Date and Time:
August 7, 2023: 4:45 pm – 5:45 pm (JST)
Venue: Online and Open Space at the RIKEN AIP Nihonbashi office*
*The Open Space; AIP researchers are only available.
TITLE: Geometric Methods for Robot Learning: From Models to Representations
SPEAKER:Prof. Frank Chongwoo Park, Dept. of Mechanical Engineering and SNU AI Institute, Seoul National University
As robots become more high-dimensional and complex, and are asked to perform more challenging manipulation tasks in unstructured dynamic environments, the limits of traditional model-based robot planning and control are becoming more apparent. Efforts to augment traditional methods with, for example, models for friction, deformation, contact, external disturbances and noise, have had only limited success. Instead, there is growing optimism that by collecting large amounts of data — from a combination of trials and simulations — and applying machine learning methods — deep learning, reinforcement learning — traditional models can be bypassed entirely and replaced by a neural network. As of yet such optimism is premature; models and representations remain essential to effectively leveraging learning methods to real robotics problems.
In this talk we highlight three case studies in which methods from differential geometry and Lie groups play a central role in robot model and representation learning. First, exploiting a connection between the properties of a rigid body (link masses are positive, and inertia tensors are positive-definite) and the geometry of a certain Riemannian manifold, a set of robust algorithms are derived for estimating accurate models of humanoids and other complex high-dof robots, even when the measurements are noisy and incomplete. Second, methods for constructing accurate low-dimensional representations of a robot’s task-specific configuration space (latent space) are developed using the coordinate-free methods of harmonic mapping theory. Finally, a general method for constructing neural network models that are equivariant with respect to arbitrary symmetry groups — such neural networks are important in vision-based manipulation, for example — is presented.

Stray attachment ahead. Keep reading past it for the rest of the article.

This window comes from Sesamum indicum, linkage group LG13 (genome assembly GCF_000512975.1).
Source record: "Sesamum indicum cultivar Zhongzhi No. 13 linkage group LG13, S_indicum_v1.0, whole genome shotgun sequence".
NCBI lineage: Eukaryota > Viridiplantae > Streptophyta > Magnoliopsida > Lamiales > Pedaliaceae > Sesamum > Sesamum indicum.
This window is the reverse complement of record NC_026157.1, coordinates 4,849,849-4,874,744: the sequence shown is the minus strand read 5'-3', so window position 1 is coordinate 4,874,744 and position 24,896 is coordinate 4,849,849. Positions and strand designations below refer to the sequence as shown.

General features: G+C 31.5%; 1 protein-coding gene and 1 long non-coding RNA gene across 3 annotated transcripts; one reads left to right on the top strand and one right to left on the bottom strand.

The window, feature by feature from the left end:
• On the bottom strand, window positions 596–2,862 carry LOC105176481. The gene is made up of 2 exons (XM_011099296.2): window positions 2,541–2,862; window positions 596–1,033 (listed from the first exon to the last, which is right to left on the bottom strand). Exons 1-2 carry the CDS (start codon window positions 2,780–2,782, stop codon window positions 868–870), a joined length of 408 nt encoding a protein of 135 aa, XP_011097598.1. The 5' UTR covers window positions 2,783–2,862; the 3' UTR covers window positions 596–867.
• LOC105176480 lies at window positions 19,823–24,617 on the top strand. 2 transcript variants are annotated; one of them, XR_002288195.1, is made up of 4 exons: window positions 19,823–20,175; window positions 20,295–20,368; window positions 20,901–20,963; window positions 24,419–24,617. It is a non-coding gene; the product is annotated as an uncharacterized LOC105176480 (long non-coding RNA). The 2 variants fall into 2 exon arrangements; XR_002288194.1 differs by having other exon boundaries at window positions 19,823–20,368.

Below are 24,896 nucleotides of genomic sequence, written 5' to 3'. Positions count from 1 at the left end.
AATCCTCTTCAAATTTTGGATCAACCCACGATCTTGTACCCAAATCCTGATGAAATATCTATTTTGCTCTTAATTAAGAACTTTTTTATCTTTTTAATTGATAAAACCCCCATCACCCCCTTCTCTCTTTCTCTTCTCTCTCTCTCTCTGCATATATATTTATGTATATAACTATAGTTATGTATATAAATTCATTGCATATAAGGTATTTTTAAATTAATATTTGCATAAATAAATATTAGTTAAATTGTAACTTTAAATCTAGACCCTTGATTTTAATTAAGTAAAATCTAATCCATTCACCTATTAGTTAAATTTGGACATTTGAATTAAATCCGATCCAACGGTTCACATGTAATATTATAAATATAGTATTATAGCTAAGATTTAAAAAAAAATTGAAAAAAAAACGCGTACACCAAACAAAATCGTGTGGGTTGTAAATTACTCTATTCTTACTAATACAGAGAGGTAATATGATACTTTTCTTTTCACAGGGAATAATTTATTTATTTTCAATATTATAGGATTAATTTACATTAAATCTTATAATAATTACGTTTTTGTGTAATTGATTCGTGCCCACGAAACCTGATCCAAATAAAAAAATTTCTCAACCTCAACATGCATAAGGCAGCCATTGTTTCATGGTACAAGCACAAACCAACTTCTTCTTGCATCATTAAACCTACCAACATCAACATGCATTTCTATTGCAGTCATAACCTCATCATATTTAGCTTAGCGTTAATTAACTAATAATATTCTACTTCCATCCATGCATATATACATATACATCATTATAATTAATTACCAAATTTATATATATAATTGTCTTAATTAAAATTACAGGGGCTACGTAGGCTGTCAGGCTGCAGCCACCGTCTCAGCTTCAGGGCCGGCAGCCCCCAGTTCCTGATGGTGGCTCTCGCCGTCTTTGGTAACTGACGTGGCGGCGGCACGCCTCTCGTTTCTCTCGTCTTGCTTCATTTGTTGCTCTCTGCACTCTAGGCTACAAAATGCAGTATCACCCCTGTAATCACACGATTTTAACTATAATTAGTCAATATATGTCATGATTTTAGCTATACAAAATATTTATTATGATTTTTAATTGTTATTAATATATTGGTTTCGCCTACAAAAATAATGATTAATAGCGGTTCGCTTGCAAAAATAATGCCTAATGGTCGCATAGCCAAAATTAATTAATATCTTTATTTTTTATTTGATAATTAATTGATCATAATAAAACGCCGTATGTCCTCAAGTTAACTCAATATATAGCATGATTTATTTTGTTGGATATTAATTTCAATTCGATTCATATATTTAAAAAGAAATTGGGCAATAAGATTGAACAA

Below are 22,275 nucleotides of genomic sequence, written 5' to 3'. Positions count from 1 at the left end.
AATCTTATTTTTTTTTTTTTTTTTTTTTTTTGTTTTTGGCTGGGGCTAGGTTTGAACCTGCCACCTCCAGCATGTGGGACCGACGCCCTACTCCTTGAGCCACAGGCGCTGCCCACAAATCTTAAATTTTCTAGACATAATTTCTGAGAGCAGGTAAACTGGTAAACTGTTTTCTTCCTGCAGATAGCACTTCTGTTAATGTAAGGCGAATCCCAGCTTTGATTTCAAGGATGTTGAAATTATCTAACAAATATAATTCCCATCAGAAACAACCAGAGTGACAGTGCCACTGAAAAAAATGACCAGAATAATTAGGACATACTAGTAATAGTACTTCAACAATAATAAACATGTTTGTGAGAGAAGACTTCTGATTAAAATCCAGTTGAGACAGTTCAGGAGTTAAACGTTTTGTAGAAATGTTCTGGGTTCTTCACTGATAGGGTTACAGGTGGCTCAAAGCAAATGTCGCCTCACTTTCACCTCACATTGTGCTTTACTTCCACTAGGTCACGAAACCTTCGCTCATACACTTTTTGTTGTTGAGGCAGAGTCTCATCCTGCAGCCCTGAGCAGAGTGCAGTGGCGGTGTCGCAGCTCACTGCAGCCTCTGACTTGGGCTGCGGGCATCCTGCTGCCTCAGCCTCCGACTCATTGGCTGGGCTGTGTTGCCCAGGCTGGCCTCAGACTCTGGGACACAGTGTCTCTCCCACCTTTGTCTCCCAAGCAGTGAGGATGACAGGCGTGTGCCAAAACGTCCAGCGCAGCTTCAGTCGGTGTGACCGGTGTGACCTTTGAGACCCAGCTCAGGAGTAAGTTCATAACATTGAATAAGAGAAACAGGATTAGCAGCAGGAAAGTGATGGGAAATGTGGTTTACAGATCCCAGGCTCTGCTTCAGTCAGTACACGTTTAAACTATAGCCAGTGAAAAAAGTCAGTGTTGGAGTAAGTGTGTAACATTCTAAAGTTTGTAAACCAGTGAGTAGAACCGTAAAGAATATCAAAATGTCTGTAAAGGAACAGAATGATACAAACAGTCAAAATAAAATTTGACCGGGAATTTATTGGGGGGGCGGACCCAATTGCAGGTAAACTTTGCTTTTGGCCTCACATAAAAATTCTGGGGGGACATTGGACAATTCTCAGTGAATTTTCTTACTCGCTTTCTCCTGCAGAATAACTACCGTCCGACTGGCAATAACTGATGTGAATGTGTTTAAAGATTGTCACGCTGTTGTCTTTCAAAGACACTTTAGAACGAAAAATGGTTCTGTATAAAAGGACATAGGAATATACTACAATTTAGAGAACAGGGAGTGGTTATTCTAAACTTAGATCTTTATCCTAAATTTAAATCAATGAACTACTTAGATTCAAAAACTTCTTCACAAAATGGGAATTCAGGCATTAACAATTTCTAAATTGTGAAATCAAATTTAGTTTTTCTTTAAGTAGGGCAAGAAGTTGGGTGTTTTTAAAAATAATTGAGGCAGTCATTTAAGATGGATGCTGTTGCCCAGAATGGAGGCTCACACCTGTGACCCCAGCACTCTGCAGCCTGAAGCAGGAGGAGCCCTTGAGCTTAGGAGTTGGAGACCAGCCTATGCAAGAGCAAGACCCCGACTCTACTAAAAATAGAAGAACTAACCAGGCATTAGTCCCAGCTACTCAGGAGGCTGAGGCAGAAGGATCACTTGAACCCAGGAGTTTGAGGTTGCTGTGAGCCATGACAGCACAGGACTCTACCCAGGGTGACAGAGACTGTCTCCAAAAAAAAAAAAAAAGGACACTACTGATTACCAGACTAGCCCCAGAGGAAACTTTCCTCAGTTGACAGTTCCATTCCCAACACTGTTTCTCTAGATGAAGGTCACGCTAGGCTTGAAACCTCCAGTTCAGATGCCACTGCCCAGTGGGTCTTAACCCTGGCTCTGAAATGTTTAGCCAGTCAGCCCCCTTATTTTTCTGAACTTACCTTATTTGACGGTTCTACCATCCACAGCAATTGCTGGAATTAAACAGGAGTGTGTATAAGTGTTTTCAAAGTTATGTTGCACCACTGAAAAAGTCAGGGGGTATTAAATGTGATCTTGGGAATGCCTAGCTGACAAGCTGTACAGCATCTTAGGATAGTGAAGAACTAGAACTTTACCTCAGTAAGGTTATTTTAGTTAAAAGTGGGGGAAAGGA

Frank C. Park received the B.S. degree in EECS from MIT in 1985, and the Ph.D. degree in applied mathematics from Harvard in 1991. After joining the faculty of the University of California Irvine in 1991, since 1995 he has been professor of mechanical engineering at Seoul National University and member of the SNU AI Institute. He is a fellow of the IEEE and has held adjunct faculty positions with the NYU Courant Institute, the Interactive Computing Department at Georgia Tech, and the HKUST Robotics Institute in Hong Kong. His research interests span robot mechanics, planning and control, vision and image processing, mathematical data science, and related areas of applied mathematics. He is a former editor-in-chief of the IEEE Transactions on Robotics, developer of the EDX course Robot Mechanics and Control I-II, and coauthor (with Kevin Lynch) of the textbook Modern Robotics: Mechanics, Planning, and Control (Cambridge University Press, 2017). He is president of the IEEE Robotics and Automation Society for 2022–2023, and founder and CEO of Saige Research, an industrial AI company specializing in inspection and quality control.